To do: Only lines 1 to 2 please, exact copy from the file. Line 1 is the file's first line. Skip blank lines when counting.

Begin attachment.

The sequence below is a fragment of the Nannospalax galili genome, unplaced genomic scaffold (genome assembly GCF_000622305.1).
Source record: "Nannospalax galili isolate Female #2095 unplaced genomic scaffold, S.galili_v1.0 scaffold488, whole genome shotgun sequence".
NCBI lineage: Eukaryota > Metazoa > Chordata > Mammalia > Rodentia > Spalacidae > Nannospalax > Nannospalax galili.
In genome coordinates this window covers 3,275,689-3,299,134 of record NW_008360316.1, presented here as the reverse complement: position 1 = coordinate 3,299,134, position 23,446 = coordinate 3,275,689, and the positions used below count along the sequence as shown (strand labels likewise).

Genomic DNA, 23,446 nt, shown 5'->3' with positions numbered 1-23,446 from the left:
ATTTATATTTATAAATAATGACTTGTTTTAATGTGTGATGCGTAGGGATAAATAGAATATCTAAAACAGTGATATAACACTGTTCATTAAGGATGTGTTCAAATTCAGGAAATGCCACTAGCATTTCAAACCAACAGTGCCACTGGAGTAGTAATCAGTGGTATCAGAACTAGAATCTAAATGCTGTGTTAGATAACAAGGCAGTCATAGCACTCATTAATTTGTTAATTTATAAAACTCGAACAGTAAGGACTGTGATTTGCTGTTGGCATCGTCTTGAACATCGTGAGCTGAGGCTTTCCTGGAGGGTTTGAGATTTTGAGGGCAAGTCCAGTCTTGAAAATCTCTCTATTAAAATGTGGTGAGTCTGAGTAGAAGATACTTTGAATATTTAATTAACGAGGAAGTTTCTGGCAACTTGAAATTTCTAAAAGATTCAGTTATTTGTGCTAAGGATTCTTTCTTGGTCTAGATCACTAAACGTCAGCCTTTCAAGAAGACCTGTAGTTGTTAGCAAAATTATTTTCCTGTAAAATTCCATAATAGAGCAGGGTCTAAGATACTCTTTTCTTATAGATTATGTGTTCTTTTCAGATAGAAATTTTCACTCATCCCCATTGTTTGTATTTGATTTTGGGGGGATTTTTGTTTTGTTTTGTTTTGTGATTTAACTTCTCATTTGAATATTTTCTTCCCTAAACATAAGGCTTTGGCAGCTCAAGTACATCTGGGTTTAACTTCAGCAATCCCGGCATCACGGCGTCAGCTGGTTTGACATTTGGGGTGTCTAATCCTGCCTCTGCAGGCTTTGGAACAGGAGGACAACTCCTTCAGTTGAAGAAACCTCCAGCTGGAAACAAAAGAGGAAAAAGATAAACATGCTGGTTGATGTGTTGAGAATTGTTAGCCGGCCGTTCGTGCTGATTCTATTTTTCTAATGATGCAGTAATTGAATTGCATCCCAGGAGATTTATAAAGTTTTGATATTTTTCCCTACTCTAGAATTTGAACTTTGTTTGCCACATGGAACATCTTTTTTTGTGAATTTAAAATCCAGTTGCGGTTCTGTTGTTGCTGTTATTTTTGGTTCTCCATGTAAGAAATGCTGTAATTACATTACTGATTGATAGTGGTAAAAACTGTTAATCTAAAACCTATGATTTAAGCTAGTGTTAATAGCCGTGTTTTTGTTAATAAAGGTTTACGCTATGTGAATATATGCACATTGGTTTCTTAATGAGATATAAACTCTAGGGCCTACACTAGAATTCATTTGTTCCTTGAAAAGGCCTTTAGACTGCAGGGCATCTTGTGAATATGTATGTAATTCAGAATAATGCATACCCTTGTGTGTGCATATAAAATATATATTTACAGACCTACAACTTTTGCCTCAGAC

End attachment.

The sequence below is a fragment of the Nannospalax galili genome, unplaced genomic scaffold (genome assembly GCF_000622305.1).
Source record: "Nannospalax galili isolate Female #2095 unplaced genomic scaffold, S.galili_v1.0 scaffold488, whole genome shotgun sequence".